People, Process, & Patterns

7559f6cff1f5efc2d210965febd4d71c?s=47 Bermon Painter
September 25, 2017

People, Process, & Patterns

Overview
Somewhere, a project is failing. More than likely the project isn’t failing because it’s difficult, or the budget ran out, or because there wasn’t a market fit. The project is failing because of people. People introduce communication problems, staffing problems, politics, disenchantment with the client or stakeholders, and often result in lack of motivation. It doesn’t matter what methodology you use to scope, design, and implement a project if you’re unable to deal with the underlying people issues because people are hard and people are what cause project failures.

Objective
In this session Bermon will discuss both the technical problems of project implementation and the sociological nature of the work we do and how to overcome them.

Five Things Audience Members Will Learn
1. What about people makes projects hard
2. How to overcome communication styles, engage in successful conflict, overcome politics, and set correct expectations
3. Tips and tricks to effectively negotiate conversations
4. Communication techniques needed to successfully build complex systems
5. How to successfully scope projects and reduce risk

7559f6cff1f5efc2d210965febd4d71c?s=128

Bermon Painter

September 25, 2017
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Transcript

  1. #WEBU17 | @bermonpainter PEOPLE, PROCESS, & PATTERNS

  2. PEOPLE, PROCESS, & PATTERNS What about people makes projects hard

    How to overcome communication styles & engage in successful conflict Tips and tricks to effectively negotiate conversations How to successfully scope projects and reduce risk Ways patterns can be a central talking point to build consensus 1 2 3 4 5 WEB UNLEASHED
  3. PEOPLE

  4. WHY ARE PEOPLE IRRATIONAL?

  5. “It is self-evident that people are neither fully rational nor

    completely selfish, and that their tastes are anything but stable.” - Daniel Kahneman
  6. None
  7. None
  8. ACTIVE LISTENING

  9. SLOW. IT. DOWN.

  10. TONE

  11. POSITIVE & PLAYFUL 1 SLOW & MEASURED 2 ASSERTIVE 3

  12. POSITIVE & PLAYFUL 1 SLOW & MEASURED 2 ASSERTIVE 3

  13. POSITIVE & PLAYFUL 1 SLOW & MEASURED 2 ASSERTIVE 3

  14. MIRRORING

  15. LABELING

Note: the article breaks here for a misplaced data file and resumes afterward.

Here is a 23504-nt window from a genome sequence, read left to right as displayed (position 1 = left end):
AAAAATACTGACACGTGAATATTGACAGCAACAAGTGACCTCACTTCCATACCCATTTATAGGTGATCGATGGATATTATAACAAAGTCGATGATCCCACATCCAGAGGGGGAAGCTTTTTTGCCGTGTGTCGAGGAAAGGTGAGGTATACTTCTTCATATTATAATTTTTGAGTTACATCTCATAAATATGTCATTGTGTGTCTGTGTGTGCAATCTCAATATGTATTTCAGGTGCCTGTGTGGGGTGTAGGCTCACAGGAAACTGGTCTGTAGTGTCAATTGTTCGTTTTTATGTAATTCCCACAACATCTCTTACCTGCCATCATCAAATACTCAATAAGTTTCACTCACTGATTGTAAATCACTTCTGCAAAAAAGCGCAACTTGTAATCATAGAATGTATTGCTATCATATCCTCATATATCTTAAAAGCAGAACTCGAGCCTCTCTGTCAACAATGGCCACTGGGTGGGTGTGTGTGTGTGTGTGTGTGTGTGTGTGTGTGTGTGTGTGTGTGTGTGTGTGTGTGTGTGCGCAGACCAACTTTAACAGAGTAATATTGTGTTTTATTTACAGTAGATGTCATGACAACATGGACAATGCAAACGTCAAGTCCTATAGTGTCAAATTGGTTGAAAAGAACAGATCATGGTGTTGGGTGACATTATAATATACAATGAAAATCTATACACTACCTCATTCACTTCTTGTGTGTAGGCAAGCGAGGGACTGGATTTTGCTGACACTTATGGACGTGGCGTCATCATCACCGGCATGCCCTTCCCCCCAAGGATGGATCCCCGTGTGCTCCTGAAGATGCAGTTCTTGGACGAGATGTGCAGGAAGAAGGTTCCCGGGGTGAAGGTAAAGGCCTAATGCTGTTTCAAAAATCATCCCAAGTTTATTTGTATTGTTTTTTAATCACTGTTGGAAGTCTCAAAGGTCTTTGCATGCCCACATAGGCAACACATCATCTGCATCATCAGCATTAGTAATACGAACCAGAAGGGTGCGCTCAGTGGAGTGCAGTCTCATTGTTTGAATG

16. PARAPHRASING

  17. “The single biggest problem in communication is the allusion that

    is has taken place.” – George Bernard Shaw
  18. RESOURCES

  19. PROCESS

  20. None
  21. Product Backlog SPRINT Scoped User Stories Releasable Software Scoped User

    Stories Releasable Software Scoped User Stories Releasable Software Scoped User Stories Releasable Software Priority L H SPRINT SPRINT SPRINT TRADITIONAL AGILE PROCESS
  22. t APPEALING t FUNCTIONAL t VALUABLE DESIGN DEVELOPMENT USABILITY RESEARCH

    & VALIDATION USEFUL BUILDING GREAT PRODUCTS A great product decreases customer frustration, increases their productivity, lessens the need for training, provides consistent and predictable interactions, and increases user satisfaction and loyalty.
  23. t APPEALING t FUNCTIONAL t VALUABLE DESIGN DEVELOPMENT USABILITY RESEARCH

    & VALIDATION USEFUL BUILDING GREAT PRODUCTS A great product decreases customer frustration, increases their productivity, lessens the need for training, provides consistent and predictable interactions, and increases user satisfaction and loyalty.
  24. t APPEALING t FUNCTIONAL t VALUABLE DESIGN DEVELOPMENT USABILITY RESEARCH

    & VALIDATION USEFUL BUILDING GREAT PRODUCTS A great product decreases customer frustration, increases their productivity, lessens the need for training, provides consistent and predictable interactions, and increases user satisfaction and loyalty.
  25. t APPEALING t FUNCTIONAL t VALUABLE DESIGN DEVELOPMENT USABILITY RESEARCH

    & VALIDATION USEFUL BUILDING GREAT PRODUCTS A great product decreases customer frustration, increases their productivity, lessens the need for training, provides consistent and predictable interactions, and increases user satisfaction and loyalty.
  26. LIFECYCLE OF A REQUIREMENT REQUIREMENTS

  27. LIFECYCLE OF A REQUIREMENT ASSUMPTIONS

  28. LIFECYCLE OF A REQUIREMENT RISK

  29. LIFECYCLE OF A REQUIREMENT IDEAS

  30. LIFECYCLE OF A REQUIREMENT IDEAS IDEA IDEA IDEA IDEA IDEA

    IDEA DELIVERY BACKLOG
  31. LIFECYCLE OF A REQUIREMENT DELIVERY BACKLOG IDEA IDEA IDEA IDEA

    IDEA IDEA IDEA
  32. LIFECYCLE OF A REQUIREMENT EA EA FRAME ASSUMPTIONS MAKE SENSE

    OF THE PROBLEMS BRAINSTORM SOLUTIONS DETERMINE FOCUS AREAS DISCOVERY CYCLE VALIDATION CYCLE LEARN BUILD 1 2 3 4 7 6 5 MEASURE IDEA
  33. LIFECYCLE OF A REQUIREMENT FRAME ASSUMPTIONS MAKE SENSE OF THE

    PROBLEMS BRAINSTORM SOLUTIONS DETERMINE FOCUS AREAS DISCOVERY CYCLE VALIDATION CYCLE LEARN BUILD 1 2 3 4 7 6 5 MEASURE VALIDATED IDEAS A